When asked whether the Delhi government’s move to cancel the licence of the hospital was in conformity with the prevailing laws, he said, "The government can pass an order to cancel the hospital's licence. The hospital has to provide a satisfactory reply to the queries raised by the government within a month. If it can provide satisfactory answers it will continue to be in business,” he said.
But Ashok Agarwal, an advocate in the Delhi High Court and an expert in healthcare related laws told Firstpost that the Delhi government has stepped outside its legal jurisdiction while ordering to cancel the licence of the hospital.
He says that no law permits the Delhi government to suspend the licence of the hospital understated grounds.
"Several cases can be filed with regards to this incident. But the government, in no case, can legally cancel the licence," he said.
He further added that a case of criminal negligence can be filed by the aggrieved parents against the hospital which would come under the jurisdication of the police department and the judiciary. Similarly, if a case is filed on the grounds of deficient service to the patient, then it will be heard by consumer courts. If a case is filed against the doctor’s misconduct then it will be governed by the Medical Council of India.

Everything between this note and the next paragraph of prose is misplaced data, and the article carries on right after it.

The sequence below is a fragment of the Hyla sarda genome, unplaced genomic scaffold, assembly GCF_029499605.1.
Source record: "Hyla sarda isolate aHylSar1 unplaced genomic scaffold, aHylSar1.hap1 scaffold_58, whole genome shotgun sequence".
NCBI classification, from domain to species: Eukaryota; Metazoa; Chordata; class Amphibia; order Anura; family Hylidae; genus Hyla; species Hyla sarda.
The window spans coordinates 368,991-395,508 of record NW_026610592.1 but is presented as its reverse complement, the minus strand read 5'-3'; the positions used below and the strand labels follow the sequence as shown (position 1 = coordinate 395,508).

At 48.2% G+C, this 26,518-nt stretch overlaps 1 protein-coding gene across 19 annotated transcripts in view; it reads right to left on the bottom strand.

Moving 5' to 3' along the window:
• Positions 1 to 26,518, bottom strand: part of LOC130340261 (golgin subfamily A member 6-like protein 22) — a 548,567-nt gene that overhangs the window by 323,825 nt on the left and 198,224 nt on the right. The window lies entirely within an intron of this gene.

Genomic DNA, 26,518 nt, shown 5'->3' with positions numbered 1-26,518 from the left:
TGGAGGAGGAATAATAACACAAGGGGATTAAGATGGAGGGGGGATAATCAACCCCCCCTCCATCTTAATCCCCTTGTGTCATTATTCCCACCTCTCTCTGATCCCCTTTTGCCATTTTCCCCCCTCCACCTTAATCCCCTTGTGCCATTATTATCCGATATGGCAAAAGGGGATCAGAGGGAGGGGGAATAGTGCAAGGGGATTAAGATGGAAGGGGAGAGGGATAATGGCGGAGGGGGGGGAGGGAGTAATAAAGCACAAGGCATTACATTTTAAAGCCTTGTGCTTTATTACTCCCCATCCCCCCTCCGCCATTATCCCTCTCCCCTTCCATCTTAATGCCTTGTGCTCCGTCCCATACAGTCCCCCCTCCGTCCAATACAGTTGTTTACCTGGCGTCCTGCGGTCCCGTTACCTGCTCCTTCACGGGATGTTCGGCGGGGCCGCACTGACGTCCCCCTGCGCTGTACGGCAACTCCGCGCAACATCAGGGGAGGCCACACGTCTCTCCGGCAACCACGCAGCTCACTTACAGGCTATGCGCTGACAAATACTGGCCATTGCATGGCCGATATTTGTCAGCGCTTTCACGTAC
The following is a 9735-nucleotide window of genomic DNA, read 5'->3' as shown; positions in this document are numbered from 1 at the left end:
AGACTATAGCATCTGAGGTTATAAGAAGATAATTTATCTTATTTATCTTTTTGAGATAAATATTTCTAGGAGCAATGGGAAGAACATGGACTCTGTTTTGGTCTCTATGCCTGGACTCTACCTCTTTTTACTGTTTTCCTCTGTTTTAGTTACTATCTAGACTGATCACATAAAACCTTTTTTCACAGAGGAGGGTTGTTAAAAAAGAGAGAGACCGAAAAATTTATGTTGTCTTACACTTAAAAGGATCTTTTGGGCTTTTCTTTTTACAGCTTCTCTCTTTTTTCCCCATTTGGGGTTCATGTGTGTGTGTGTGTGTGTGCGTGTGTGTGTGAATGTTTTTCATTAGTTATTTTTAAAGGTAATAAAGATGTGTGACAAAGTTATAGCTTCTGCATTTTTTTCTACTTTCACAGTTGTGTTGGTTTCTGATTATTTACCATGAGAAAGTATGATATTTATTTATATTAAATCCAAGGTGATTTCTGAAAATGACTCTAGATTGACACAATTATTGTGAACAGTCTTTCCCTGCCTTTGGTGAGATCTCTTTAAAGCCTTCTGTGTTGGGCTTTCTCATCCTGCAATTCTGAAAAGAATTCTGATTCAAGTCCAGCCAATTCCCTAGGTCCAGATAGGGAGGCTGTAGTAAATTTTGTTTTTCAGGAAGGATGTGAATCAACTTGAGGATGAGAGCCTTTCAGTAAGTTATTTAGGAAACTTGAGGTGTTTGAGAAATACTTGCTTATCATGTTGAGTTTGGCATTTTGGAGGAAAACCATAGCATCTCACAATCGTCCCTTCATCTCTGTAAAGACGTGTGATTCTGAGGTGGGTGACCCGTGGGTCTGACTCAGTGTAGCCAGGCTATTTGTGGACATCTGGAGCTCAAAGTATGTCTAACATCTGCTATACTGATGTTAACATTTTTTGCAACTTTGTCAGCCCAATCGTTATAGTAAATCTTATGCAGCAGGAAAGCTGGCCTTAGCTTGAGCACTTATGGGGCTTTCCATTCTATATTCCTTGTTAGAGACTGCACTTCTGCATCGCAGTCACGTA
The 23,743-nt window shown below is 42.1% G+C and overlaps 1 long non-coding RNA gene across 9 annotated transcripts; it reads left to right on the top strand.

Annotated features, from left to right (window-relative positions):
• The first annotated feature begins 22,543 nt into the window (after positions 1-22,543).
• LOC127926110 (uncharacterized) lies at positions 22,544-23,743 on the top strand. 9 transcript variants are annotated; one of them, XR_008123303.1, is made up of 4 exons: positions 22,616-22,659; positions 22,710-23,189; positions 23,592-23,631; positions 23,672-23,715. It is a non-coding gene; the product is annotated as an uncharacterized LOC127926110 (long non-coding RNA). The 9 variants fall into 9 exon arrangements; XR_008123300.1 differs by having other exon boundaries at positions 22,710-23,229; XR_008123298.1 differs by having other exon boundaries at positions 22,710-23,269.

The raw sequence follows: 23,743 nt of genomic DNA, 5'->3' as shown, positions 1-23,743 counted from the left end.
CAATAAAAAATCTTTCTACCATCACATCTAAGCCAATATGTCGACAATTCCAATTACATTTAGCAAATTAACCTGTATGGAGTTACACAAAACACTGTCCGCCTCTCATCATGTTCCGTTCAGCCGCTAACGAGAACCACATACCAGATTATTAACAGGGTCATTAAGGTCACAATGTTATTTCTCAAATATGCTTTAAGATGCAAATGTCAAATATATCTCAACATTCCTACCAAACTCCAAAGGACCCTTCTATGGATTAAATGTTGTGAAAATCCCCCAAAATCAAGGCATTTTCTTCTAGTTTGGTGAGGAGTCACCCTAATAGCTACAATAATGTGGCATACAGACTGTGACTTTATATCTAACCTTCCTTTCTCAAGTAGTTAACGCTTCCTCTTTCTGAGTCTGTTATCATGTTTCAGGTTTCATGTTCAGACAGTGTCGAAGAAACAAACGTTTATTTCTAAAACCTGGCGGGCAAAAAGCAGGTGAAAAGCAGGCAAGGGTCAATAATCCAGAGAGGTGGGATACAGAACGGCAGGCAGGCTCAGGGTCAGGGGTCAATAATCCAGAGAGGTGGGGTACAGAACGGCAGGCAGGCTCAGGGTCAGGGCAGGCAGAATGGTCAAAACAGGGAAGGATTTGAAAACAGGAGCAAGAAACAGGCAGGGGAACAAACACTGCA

"Here, the government has no business in cancelling the licence. The government can suspend its licence only on the grounds on which it was issued. A licence to a hospital is issued on the basis of its infrastructure. But no question of infrastructural deficiency on the part of the hospital has occurred here," he said.